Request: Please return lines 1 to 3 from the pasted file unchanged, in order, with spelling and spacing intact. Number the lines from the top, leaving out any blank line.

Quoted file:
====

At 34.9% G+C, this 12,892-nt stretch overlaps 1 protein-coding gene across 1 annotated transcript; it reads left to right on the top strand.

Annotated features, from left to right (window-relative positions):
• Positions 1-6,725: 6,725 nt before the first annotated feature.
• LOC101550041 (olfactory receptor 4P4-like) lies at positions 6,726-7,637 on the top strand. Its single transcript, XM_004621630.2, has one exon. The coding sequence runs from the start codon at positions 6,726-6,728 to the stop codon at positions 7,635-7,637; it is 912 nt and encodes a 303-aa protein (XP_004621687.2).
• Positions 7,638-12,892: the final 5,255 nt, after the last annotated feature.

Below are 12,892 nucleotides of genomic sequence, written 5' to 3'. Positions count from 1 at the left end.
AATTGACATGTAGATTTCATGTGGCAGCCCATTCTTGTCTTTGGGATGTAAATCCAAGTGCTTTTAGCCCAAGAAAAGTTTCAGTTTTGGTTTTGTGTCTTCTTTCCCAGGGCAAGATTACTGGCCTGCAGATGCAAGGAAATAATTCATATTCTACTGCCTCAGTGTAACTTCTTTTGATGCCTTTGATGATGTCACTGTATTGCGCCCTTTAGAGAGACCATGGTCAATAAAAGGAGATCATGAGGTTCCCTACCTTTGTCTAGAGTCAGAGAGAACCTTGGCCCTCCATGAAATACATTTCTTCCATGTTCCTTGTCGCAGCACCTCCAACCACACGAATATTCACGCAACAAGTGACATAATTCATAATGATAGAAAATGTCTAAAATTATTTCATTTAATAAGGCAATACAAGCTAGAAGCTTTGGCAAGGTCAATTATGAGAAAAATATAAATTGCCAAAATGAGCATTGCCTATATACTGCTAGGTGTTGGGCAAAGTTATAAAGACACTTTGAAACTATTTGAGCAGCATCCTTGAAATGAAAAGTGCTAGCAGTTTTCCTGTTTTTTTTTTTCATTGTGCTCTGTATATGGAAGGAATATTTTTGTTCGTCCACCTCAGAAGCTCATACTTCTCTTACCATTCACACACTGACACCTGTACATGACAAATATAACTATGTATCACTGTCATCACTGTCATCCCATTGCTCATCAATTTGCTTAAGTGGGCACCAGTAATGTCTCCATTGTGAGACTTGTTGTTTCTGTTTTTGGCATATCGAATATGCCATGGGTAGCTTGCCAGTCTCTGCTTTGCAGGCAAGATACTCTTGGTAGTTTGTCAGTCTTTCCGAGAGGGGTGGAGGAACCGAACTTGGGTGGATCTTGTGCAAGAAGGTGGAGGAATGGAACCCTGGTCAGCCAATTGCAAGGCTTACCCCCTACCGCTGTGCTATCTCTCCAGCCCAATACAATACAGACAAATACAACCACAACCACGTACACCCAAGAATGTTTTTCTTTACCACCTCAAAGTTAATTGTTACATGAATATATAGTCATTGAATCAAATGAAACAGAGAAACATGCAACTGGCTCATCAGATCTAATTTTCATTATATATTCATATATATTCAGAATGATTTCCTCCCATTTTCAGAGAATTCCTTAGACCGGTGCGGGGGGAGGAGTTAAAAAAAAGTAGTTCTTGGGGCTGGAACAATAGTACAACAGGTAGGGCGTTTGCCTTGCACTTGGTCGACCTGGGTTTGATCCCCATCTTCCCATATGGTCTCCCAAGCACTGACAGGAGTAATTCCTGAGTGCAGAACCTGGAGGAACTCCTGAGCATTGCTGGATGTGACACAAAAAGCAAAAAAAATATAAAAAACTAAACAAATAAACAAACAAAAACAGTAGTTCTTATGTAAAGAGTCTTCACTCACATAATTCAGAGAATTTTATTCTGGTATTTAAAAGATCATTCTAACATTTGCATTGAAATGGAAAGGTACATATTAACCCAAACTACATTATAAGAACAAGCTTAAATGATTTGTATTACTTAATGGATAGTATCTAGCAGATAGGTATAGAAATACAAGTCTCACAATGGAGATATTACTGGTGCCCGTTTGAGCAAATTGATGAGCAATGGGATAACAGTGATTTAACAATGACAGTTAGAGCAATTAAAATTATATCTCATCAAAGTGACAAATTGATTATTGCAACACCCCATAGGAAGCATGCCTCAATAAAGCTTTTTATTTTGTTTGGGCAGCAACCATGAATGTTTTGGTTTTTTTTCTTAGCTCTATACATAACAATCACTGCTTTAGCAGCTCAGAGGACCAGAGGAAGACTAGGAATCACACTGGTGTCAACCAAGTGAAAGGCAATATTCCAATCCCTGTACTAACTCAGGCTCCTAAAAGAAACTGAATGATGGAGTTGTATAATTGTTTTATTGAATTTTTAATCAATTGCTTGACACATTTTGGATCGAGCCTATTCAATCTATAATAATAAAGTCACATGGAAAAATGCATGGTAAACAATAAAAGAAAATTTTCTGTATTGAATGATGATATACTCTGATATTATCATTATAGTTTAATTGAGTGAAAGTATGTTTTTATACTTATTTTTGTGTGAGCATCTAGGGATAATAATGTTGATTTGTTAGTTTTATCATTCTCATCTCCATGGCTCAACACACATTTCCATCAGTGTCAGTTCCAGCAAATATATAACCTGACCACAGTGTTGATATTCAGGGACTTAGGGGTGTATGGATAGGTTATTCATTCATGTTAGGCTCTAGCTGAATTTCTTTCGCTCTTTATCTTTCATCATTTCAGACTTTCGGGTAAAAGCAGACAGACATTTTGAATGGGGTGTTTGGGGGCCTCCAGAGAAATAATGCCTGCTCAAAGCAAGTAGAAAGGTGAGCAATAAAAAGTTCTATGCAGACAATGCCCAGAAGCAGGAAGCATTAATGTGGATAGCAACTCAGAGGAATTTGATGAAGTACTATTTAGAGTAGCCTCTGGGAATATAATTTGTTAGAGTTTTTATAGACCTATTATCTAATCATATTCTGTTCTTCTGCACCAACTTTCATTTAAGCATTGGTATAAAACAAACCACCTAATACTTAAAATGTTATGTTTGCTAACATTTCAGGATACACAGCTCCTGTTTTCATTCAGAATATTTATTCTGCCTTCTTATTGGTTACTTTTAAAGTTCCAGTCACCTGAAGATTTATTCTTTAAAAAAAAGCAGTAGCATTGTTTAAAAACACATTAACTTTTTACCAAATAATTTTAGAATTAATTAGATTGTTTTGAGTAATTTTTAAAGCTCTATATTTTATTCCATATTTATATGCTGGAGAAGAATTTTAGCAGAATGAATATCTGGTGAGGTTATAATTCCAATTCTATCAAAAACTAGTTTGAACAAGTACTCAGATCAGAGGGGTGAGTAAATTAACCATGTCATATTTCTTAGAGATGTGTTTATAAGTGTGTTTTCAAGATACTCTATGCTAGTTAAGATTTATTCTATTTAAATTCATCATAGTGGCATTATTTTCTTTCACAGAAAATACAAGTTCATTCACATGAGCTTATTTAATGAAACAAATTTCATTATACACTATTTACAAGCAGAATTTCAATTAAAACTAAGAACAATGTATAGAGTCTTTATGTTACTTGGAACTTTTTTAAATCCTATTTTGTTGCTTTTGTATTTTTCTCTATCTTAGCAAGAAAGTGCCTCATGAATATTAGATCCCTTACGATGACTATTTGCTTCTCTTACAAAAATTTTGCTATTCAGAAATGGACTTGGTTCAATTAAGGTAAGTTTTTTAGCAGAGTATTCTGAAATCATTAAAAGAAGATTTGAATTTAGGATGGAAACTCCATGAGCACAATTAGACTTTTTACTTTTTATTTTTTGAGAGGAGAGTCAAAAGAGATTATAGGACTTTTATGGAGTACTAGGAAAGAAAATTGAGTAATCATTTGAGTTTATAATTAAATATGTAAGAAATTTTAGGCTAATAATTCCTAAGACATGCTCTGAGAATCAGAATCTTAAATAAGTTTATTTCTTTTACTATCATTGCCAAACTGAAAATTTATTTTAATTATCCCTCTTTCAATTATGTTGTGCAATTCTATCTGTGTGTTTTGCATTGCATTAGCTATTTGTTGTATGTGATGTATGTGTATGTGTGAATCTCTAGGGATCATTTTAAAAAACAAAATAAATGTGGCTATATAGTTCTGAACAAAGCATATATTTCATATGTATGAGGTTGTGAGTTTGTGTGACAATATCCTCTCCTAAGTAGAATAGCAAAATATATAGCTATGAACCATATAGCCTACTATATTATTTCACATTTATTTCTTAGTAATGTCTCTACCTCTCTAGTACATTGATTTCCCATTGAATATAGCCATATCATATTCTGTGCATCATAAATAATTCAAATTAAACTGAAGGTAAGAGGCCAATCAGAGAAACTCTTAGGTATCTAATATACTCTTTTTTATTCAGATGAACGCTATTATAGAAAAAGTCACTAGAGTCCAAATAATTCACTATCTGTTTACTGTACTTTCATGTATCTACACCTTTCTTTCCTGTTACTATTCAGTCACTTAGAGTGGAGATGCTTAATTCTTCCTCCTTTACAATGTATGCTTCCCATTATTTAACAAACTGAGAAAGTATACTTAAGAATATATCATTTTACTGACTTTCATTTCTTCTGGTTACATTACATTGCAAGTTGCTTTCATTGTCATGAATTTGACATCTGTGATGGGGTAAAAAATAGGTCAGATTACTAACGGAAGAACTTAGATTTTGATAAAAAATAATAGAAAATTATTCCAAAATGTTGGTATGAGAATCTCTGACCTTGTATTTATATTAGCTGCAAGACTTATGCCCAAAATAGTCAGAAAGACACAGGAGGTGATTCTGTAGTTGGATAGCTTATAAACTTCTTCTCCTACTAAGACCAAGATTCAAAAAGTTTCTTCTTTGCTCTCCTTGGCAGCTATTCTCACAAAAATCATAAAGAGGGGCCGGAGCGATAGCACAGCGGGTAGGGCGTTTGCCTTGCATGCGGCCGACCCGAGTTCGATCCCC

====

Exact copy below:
At 34.9% G+C, this 12,892-nt stretch overlaps 1 protein-coding gene across 1 annotated transcript; it reads left to right on the top strand.

Annotated features, from left to right (window-relative positions):
• Positions 1-6,725: 6,725 nt before the first annotated feature.